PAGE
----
So plungers are out, what’s in?

The name of game in paste extruders now is a pressure-based system. A very clever design is the SupportExtruder, an odd design that looks more like someone having fun with water rockets than an actual machine.

The SupportExtruder basically consists of two parts – a pressure vessel, basically a water bottle and a balloon, and a solenoid to let pressurized air into the bottle. When the solenoid activates, a bit of compressed air is allowed into the bottle. This compresses the balloon containing any sort of paste which travels down to the nozzle and onto the build platform. A clever device that’s actually been used successfully. In fact, with a little ingenuity, this water bottle could serve as a hot water bath for molten edibles such as chocolate.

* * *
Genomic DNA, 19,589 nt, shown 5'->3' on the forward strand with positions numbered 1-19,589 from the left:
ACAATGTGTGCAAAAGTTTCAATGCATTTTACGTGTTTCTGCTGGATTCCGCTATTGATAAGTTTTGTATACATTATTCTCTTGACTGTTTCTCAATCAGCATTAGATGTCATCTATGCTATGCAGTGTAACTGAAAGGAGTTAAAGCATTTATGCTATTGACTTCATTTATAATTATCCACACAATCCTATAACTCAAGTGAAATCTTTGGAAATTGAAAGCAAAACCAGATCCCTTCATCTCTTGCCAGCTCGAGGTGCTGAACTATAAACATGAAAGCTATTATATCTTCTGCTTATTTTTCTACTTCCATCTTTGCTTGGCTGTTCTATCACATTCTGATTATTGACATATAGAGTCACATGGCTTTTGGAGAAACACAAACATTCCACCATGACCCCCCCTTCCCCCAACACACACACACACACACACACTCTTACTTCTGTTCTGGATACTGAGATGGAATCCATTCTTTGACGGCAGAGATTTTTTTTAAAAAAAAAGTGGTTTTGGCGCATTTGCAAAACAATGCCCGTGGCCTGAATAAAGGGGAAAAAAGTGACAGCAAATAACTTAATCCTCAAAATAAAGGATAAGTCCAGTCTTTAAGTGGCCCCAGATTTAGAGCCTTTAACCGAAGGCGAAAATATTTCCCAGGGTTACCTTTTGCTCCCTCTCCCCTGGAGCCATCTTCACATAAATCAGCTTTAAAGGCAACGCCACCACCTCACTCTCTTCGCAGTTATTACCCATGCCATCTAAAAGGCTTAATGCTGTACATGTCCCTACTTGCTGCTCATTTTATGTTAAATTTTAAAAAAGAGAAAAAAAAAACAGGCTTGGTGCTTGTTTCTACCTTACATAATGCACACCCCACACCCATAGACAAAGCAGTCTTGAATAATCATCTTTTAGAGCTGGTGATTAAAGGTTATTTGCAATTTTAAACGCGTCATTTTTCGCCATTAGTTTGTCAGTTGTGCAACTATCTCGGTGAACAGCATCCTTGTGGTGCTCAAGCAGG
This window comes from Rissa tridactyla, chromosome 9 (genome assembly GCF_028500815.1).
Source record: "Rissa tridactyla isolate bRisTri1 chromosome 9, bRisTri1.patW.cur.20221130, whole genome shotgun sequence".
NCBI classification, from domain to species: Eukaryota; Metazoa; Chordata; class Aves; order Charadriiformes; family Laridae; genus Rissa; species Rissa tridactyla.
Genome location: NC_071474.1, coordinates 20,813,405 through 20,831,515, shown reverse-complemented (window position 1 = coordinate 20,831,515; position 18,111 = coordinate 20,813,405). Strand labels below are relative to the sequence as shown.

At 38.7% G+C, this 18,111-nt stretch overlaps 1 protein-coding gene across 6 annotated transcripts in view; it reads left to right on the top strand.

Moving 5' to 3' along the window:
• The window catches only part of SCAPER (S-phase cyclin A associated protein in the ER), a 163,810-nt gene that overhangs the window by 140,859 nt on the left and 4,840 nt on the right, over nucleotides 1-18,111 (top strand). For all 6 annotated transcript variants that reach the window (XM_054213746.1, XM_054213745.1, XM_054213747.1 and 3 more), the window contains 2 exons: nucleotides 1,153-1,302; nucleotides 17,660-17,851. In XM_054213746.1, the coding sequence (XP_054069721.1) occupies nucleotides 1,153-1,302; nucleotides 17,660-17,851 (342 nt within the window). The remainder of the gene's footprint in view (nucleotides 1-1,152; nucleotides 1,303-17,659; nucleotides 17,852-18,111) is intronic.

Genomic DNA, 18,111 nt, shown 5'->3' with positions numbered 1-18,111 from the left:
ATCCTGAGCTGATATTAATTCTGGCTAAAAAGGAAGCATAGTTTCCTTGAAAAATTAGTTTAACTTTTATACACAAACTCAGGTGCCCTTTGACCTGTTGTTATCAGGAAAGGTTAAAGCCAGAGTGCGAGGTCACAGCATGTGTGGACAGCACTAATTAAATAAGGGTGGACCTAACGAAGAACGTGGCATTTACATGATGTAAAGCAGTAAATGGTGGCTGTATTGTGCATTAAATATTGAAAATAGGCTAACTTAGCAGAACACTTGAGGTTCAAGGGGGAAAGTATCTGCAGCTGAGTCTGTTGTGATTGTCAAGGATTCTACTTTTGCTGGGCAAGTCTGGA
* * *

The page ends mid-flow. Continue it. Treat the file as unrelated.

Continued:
The problem with pressure

With both piston and pressure-based extruders, there is one drawback: it’s impossible to have a true continuous feed system. Eventually, after decorating a whole lot of cakes or extruding a whole lot of chocolate, you’ll have to tear down your extruder and refill it.

One solution to this is using pumps. Peristaltic pumps – basically a flexible tube with a set of rollers pushing a fluid along – could be used for thinner liquids, but for clay and ceramics this method has been met with failure. A much more interesting way of feeding thick liquids onto a build platform is a progressive cavity pump.

progressiveThe progressive cavity pump looks something like an Archimedean screw that fell into the hands of Dali. Designed by Rene Moineau in the 1930s, it consists of a helical rotor (the spinny bit) and stator (the part that contains the spinny bit). The rotor and stator (as seen to the right) have slight gaps between them that can pump a fluid from one place to another. In fact, this sort of pump is often used in the manufacture of food, sewage pumping and even pumping cement. Sounds a lot like what a true ceramic extruder should do, huh?